Japan’s leader visits hospital, raising health concerns

TOKYO (AP) — Japanese Prime Minister Shinzo Abe went to a hospital on Monday for what Japanese media said was a regular health checkup, although the visit generated renewed concerns about his health.

Videos of Abe being driven in a car to Keio University Hospital in Tokyo on Monday morning were widely shown on Japanese TV news reports. Public broadcaster NHK TV later showed him leaving the hospital at about 6 p.m.

The Prime Minister’s Office declined to comment on the hospital visit, saying it was not on his official schedule. Abe has been on a summer break recently, as has much of Japan.

A governing party lawmaker, Akira Amari, remarked on television over the weekend that Abe feels guilty about taking time off but needs rest.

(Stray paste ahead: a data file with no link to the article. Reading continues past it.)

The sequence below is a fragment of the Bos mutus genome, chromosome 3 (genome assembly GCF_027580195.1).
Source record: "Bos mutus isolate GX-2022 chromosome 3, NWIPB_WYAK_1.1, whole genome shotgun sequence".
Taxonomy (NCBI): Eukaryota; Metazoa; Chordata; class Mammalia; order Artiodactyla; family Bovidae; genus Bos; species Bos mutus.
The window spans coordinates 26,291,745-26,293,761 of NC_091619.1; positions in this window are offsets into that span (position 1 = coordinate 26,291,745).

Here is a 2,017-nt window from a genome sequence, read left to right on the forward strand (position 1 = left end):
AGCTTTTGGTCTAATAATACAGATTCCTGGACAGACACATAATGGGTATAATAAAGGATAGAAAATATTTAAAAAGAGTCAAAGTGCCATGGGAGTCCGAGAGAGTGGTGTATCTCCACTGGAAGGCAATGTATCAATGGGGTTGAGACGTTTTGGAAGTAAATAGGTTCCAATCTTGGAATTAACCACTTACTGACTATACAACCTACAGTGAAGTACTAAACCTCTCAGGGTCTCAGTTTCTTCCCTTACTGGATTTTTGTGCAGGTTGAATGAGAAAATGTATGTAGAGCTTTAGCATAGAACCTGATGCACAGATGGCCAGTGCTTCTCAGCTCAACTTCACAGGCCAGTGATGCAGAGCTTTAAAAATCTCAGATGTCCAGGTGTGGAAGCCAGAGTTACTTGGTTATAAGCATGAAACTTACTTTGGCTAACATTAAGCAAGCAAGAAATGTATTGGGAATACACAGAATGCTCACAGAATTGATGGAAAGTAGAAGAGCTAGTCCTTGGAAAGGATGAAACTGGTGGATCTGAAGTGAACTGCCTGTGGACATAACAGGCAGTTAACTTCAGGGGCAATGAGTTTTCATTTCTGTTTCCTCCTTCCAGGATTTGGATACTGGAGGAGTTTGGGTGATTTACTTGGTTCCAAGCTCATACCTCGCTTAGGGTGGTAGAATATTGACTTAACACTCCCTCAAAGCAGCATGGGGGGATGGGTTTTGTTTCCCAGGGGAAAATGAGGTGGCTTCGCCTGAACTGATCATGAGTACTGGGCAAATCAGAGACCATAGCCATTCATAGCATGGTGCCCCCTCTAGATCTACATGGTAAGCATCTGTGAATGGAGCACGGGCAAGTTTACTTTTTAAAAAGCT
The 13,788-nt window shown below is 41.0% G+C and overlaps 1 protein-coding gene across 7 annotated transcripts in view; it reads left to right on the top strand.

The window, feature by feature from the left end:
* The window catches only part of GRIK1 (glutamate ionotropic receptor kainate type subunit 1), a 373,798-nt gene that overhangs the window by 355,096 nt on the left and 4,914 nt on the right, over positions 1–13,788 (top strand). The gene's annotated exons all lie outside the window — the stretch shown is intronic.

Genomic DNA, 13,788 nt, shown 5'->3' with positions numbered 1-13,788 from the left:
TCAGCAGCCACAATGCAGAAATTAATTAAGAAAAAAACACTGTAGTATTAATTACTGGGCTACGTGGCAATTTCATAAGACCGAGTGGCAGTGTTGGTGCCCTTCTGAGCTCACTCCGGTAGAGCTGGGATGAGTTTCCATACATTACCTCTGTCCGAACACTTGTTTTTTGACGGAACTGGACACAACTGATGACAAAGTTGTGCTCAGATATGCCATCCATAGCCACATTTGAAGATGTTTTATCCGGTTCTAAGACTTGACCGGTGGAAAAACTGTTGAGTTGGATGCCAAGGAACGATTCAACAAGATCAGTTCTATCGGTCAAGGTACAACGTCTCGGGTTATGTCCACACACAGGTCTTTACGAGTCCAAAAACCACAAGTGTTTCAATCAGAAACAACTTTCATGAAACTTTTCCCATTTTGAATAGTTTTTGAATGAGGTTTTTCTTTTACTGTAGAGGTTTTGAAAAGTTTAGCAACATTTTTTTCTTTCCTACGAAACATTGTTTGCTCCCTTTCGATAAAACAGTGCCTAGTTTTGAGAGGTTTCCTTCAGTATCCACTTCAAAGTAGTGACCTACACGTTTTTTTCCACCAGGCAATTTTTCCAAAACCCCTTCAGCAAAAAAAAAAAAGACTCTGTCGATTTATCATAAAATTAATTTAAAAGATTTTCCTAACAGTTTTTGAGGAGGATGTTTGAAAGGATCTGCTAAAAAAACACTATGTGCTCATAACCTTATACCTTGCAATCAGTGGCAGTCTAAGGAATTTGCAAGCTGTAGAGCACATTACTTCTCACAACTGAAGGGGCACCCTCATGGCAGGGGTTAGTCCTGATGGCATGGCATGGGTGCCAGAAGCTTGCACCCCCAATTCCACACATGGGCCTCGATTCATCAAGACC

Abe, 65, has had health concerns before. He stepped down in 2007 during an earlier stint as prime minister, citing health problems.

Kyodo News said the visit was part of a regular checkup Abe gets about twice a year.

Although Abe sometimes goes to his summer home in the countryside about this time of year, he has stayed in Tokyo amid widespread concerns about the coronavirus pandemic, according to Kyodo.

Abe is the longest-serving prime minister in Japanese history.

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